As Canada builds a net-zero electricity grid, good decisions must start with good data 

In 2023, some things are impossible to ignore. One is climate change: from floods to heatwaves, it’s clear the climate clock is ticking. Then there’s energy: whether it’s $2 gas or higher home heating bills, powering our lives has gotten pricier. 

These two realities, climate change and volatile energy prices, have a common denominator in fossil fuels. They also share a common solution. 

Even without carbon pricing, wind power is set to be 40 per cent cheaper than gas-fired power in Alberta and Ontario by 2030. Solar power, meanwhile, is already cheaper than natural gas power in Alberta and is on track to be 16 per cent less expensive by the end of the decade, according to a new report from Clean Energy Canada informed by work from Dunsky Energy + Climate Advisors, which is among the first to examine the location-specific costs of building new clean power in these two provinces. 

Our analysis also explores the costs of using battery storage to complement wind and solar power, finding that, even with storage included, both are still highly cost-competitive. 

These results are important for a few reasons. For starters, Alberta and Ontario are in the midst of transforming their power grids. Alberta is phasing out polluting coal power, while Ontario has plans to decommission aging nuclear plants. Currently, both provinces are planning for natural-gas-fired power to play a leading role in filling this gap. 

Alas, there’s another gap in need of attention: good data. 

To their credit, both Alberta and Ontario’s grid operators are seriously investigating pathways to a net-zero power grid, but past forecasts have been made using data that’s dated or from other countries.  

A recent long-term outlook from Alberta’s energy regulator used renewable cost estimates prepared in 2018, with prices out to 2025 for wind and solar that were more than double the cost at which the electricity was actually being purchased in 2021. 

The federal government has committed to new regulations requiring Canada’s electricity grid to have net-zero emissions by 2035. The challenge is that power plants typically operate for decades, thus the choices made today will have substantial ramifications for 2035 and beyond.  

Building new natural-gas-fired power plants means locking in emissions — and costs — for many years to come. There is also the risk that fossil fuel infrastructure is retired before the end of its economic lifetime, becoming a stranded asset — a liability taxpayers would likely be on the hook for.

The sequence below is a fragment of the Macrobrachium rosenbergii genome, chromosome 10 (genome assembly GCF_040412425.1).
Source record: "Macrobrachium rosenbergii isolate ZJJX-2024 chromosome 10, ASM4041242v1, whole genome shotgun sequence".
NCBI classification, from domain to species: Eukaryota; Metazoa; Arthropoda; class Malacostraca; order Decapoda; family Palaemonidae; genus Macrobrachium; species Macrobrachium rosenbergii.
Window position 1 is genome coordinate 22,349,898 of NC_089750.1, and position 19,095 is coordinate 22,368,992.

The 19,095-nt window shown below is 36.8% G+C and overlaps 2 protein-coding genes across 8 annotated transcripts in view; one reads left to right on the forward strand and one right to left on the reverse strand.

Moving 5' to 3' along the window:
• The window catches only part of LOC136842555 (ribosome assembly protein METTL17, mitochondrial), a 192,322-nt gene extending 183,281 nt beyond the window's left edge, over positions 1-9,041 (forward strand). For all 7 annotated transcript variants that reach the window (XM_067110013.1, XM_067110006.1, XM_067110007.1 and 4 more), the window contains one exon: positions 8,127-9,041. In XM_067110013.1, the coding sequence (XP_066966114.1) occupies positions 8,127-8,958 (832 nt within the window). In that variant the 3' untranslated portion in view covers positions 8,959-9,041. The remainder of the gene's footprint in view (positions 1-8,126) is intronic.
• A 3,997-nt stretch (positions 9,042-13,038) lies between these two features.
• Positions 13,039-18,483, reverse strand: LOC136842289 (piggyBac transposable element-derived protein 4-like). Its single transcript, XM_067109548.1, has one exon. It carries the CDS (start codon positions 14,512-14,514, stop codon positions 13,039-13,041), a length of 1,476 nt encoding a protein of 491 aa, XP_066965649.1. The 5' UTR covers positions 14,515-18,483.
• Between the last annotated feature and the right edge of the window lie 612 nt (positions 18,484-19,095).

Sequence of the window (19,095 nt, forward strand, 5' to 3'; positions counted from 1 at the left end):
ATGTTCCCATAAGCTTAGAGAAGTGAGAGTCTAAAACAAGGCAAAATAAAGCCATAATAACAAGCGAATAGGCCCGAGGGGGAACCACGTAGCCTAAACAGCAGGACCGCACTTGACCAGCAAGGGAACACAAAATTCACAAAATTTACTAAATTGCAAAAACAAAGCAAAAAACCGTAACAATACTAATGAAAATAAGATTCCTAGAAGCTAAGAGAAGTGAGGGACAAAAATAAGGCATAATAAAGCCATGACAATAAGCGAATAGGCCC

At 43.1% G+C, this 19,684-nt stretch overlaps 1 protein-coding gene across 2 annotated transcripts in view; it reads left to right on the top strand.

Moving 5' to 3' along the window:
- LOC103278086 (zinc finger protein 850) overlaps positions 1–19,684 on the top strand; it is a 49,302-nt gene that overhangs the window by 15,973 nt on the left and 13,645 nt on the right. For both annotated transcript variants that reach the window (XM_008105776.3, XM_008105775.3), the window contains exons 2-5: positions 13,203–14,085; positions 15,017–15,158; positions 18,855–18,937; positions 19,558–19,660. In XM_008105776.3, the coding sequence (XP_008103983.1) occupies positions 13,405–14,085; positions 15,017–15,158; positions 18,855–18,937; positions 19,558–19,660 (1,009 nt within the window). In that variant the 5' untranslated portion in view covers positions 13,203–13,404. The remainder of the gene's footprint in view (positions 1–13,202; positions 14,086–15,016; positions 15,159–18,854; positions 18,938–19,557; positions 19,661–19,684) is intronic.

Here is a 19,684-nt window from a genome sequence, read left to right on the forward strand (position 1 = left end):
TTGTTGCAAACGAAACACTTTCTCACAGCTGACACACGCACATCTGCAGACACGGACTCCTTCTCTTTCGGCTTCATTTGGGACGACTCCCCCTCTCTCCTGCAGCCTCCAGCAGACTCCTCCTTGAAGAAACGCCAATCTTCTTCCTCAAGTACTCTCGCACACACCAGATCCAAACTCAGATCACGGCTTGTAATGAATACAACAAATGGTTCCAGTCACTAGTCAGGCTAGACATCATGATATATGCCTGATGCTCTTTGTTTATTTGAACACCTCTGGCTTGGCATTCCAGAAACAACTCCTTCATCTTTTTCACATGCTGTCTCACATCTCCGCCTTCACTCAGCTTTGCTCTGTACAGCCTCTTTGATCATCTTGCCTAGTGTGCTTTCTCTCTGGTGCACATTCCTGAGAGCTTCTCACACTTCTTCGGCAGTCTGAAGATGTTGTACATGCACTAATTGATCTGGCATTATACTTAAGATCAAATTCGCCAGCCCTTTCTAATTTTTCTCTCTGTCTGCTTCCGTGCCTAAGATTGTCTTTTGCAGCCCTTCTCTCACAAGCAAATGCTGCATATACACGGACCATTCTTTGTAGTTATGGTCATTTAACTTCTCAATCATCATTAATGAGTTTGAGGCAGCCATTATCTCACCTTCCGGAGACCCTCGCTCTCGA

The implications of these choices are compounded by another important factor: electrification. A lot more of the energy we consume is going to come via a plug, from our home heating systems to the cars we drive. In fact, achieving net zero by 2050 will require Canada to roughly double its power output. 

One of the great advantages of electrification is the potential to free Canadians from the cost burdens of yoyo-ing fossil fuel prices. In Europe, electricity bills increased 70 per cent year-on-year after Russia’s invasion of Ukraine fuelled a rise in the price of natural gas. But as bad as the situation was, renewables prevented it from being a whole lot worse. 

Record solar generation on the continent this summer helped the EU avoid $42 billion in imported natural gas costs. Accordingly, Germany has plans to double its wind and almost quadruple its solar capacity by 2030, while the EU has upped its clean power targets.  

Canadians clearly see the benefits too. Two-thirds think a clean energy system would be more affordable and secure than a fossil fuel system, according to recent polling.  

Similarly, companies are increasingly prioritizing clean electricity when making investment decisions. General Motors and Posco recently cited clean power as a major factor in their decision to build a new battery manufacturing plant in Quebec. 

But a clean energy system isn’t inevitable. Governments and power authorities must act to make it a reality. That means investing in wind and solar along with building a stronger, more flexible grid. It means providing the policy certainty needed to incentivize the necessary investments, including finalizing the promised federal Clean Electricity Regulations. And it means supporting the use of evolving energy storage solutions. 

The benefits are many, and the reasons are critical. With better data in hand, electricity decision-makers can chart a brighter course for Canada. 

This post was co-authored with Evan Pivnick and originally appeared in the Calgary Herald.

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